How to Prove x caused y, or Causation

Hill's Criteria for Causation

Nine criteria must be met to establish a cause-and-effect relationship. This is commonly known as Hill's Criteria for Causation.

  1. Strength of association - relationship is clear and risk estimate is high *
  2. Consistency - observation of association must be repeatable in different populations at different times *
  3. Specificity - a single cause produces a specific effect
  4. Alternative explanations - consideration of multiople hypotheses before making conclusions about whether an association is causal or not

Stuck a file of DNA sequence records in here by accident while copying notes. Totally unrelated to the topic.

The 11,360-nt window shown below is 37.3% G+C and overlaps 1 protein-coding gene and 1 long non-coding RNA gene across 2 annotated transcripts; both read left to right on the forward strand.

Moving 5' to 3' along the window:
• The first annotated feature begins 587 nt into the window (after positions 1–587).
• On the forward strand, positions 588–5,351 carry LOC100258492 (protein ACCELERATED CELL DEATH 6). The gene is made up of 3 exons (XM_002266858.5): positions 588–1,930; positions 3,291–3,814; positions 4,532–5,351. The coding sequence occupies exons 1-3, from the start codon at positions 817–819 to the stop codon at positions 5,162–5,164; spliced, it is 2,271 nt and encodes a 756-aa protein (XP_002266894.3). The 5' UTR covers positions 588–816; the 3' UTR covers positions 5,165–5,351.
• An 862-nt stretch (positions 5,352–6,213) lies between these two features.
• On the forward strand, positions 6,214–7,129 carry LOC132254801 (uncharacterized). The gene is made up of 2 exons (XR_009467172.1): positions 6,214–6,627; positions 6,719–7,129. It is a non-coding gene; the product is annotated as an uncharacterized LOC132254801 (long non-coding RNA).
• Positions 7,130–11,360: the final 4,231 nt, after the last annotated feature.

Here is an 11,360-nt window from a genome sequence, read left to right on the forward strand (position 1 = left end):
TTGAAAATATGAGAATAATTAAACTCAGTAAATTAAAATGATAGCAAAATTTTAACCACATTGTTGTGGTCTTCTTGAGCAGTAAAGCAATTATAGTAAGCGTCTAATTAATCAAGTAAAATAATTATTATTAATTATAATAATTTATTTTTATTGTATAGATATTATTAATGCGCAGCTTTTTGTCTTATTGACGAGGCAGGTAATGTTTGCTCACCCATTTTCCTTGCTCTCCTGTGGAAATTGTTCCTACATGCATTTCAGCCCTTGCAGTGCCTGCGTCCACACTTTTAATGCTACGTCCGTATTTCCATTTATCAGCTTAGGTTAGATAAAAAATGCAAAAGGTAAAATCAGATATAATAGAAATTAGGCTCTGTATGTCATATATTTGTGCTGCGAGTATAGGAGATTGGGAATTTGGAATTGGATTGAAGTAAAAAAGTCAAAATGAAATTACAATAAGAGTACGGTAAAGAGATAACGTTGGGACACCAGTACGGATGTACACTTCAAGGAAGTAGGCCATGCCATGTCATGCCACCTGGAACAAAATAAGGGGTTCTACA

5. Temporality - cause / exposure must precede effect / outcome *
  6. Dose/response (biologic gradient) - increasing risk is associated with increasing exposure *
  7. Biological plausibility - the association agrees with currently accepted understanding of biological and pathological processes; the biological explanation makes sense; *
  8. Experimental evidence - the condition can be altered, either prevented or accelerated, by an appropriate experimental process
  9. Coherence - the association should be compatible with existing theory and knowledge, including knowledge of past cases and epidemiological studies; 1-1 relationship - exposure is always associated with outcome / outcome is always caused by a specific exposure *

* These items are identified as criteria to draw conclusions <Why are some excluded?>

Additional information:

History of Hill's Development of these criteria